Washington – The US Coast Guard seems to have survived attempts by the Trump administration to reduce its budget thanks, in large part, to an "avalanche" of support from Congress, the service's top officer said Thursday.
"Everything that was released was pre-decisional," said Adm. Paul Zukunft, commandant of the Coast Guard, referring to media reports that the 2018 budget would cut 14 percent of the service's budget, from $9.1 billion to $7.8 billion – cuts that would include the ninth National Security Cutter.
"Normally that [debate] doesn't hit the public domain, but it did. When it did there was an avalanche of support for the Coast Guard. Bipartisan support," Zukunft told reporters.
"Clearly my service secretary, [Homeland Security secretary] John Kelly, immediately went to bat for the Coast Guard," Zukunft continued. "I would have been concerned if it was crickets. Saying you're going to cut the Coast Guard 14 percent and people saying they don't know who the Coast Guard is."
Rather than the sound of crickets, it was a storm of bipartisan protest from Capitol Hill that arose, including a letter signed by 23 senators protesting any cuts.
"I would compare this to the movie, 'It's a Wonderful Life,' " Zukunft said, referring to the classic film's climax when an entire town comes to the financial aid of a businessman.
"We've done something similar with the 115th Congress," Zukunft noted. "I'm George Bailey. That movie had a happy ending as well. They've all come to answer the needs of the Coast Guard."
On Wednesday, Office of Management and Budget director Mick Mulvaney told reporters that reports that a National Security Cutter would be cut from the Coast Guard budget were not accurate. While not providing additional details, Mulvaney noted that the "skinny budget" – an outline released Thursday morning for the upcoming 2018 budget the administration expects to send to Congress in May – includes a six percent increase for the Department of Homeland Security, which includes the Coast Guard.
Asked if the Coast Guard budget would be reduced, Mulvaney would only say that "Secretary Kelly will have the discretion as to how he wants to allocate" DHS funds.
Zukunft referred to the fact that new administrations are often unfamiliar with the variety of roles played by the Coast Guard.
"We've been through this drill repeatedly," he said. "We went back through the last four changes in administration, and with a new administration it's testing the waters. So we've seen this movie before, and we know how it ends, and each time it's had a happy ending. So we didn't go into shock and awe and panic."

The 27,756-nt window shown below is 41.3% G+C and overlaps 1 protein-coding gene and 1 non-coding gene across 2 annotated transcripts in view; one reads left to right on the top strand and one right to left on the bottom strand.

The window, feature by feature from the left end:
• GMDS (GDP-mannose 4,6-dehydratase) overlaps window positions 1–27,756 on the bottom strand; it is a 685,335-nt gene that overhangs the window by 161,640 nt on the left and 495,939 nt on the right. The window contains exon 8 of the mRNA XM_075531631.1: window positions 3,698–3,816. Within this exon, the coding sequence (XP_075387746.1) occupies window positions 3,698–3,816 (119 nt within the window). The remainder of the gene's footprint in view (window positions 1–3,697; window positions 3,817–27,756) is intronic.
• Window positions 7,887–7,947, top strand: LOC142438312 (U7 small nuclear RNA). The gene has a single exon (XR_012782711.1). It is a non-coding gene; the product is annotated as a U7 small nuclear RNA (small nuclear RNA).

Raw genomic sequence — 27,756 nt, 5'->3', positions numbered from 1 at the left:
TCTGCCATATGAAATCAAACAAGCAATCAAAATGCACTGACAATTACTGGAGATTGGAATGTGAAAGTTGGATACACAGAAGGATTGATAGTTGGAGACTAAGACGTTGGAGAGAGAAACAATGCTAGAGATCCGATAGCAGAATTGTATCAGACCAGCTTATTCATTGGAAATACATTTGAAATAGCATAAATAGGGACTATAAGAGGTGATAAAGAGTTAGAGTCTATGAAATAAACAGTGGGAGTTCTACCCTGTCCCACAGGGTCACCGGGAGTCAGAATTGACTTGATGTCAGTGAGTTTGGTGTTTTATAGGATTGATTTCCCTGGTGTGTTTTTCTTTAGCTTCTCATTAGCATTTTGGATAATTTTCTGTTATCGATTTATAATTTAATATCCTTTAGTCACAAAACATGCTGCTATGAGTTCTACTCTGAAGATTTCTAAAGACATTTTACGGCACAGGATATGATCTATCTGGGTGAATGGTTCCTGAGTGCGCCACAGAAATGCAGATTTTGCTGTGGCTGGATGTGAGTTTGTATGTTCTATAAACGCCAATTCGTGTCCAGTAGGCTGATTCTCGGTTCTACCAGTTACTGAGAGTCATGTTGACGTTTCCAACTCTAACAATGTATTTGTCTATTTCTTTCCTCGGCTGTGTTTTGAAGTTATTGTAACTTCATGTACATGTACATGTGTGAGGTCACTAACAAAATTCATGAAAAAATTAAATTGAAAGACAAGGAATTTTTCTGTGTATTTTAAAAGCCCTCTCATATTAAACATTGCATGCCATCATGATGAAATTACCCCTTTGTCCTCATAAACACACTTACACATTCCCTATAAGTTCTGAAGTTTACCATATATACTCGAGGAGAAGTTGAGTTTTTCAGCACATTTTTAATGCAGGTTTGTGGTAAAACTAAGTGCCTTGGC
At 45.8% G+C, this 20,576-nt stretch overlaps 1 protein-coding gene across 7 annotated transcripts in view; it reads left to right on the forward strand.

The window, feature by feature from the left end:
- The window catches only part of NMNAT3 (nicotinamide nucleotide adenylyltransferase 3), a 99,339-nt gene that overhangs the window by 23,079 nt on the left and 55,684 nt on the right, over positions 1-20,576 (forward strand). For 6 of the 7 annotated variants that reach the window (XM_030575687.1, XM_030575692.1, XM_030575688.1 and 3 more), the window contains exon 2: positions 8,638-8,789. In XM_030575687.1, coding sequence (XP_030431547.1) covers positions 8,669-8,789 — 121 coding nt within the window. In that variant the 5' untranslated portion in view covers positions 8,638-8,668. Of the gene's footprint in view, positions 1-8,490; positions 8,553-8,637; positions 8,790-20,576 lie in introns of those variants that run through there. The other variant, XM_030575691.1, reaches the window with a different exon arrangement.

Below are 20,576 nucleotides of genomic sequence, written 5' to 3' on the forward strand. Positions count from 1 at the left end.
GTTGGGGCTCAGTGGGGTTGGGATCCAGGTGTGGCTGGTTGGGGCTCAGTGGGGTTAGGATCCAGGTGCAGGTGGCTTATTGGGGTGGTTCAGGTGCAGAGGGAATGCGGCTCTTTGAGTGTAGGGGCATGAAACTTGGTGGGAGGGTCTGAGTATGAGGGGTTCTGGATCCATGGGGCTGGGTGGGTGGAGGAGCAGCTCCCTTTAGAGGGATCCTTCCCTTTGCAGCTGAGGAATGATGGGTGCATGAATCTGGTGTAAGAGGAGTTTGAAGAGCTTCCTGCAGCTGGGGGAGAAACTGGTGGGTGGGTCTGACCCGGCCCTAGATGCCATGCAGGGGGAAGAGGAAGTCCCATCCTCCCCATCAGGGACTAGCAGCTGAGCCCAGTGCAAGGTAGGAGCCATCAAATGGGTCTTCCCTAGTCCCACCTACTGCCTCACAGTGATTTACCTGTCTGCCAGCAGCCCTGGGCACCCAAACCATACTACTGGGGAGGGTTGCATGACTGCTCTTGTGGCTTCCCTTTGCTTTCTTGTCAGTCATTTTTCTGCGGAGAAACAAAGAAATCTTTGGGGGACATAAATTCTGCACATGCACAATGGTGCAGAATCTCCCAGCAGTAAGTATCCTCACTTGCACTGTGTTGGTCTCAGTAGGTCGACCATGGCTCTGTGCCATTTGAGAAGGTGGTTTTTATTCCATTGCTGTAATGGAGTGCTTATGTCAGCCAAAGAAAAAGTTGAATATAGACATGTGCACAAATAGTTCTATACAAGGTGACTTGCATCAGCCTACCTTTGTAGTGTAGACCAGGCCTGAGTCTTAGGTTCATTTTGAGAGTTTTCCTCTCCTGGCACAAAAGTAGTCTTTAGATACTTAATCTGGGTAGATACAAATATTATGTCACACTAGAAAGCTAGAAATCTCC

Zukunft spoke to reporters just after giving his annual State of the Coast Guard address. Referencing the need to highlight the service's importance, he observed that, "the Coast Guard often finds itself serving in the shadows, and we need to put ourselves in the limelight."
He repeatedly stressed that the Coast Guard, despite not being headquartered in the Pentagon, is part of the national defense establishment.
"We are first and foremost an armed service," Zukunft declared. He took aim at how the service's funding is categorized, as "non-defense discretionary funding," a term he said left the service out of the current effort to dramatically increase defense spending.
"Everything other than the four other armed services falls out of that defense discretion," Zukunft told reporters. "But we are an armed service -- and so we've been left out of that dialogue.
"We're deployed all over the world," Zukunft added. "We've been deployed to the North Arabian Gulf for going over 13 years now. We are where our Department of Defense is. We are an armed service. So we're working on getting our funding categorized appropriately, because we directly support national security objectives."
The commandant described his service as "an additive, not separate from our Navy counterparts. We have big ships doing big naval exercises – Rim of the Pacific and the like. And you might say you could be included in what is the ship count of our Navy, and let's not exclude some of these very capable ships from that inventory."
Rather that reduce funding, the Coast Guard needs more investment in ships, manned and unmanned aircraft, computer networks, infrastructure and people, Zukunft said. In particular, he singled out the need to restore 1,100 reserve billets cut by sequestration and budget reductions, make sure the service's civil workforce is retained, and add 5,000 active-duty personnel over the next five years.
"The time is long overdue to move up our funding from flyweight to as least the middleweight division," he said, using a boxing metaphor. "Our funding needs to reflect the power of our punch.
"We are in the business of national security. At home and abroad our service must be categorized and funded accordingly."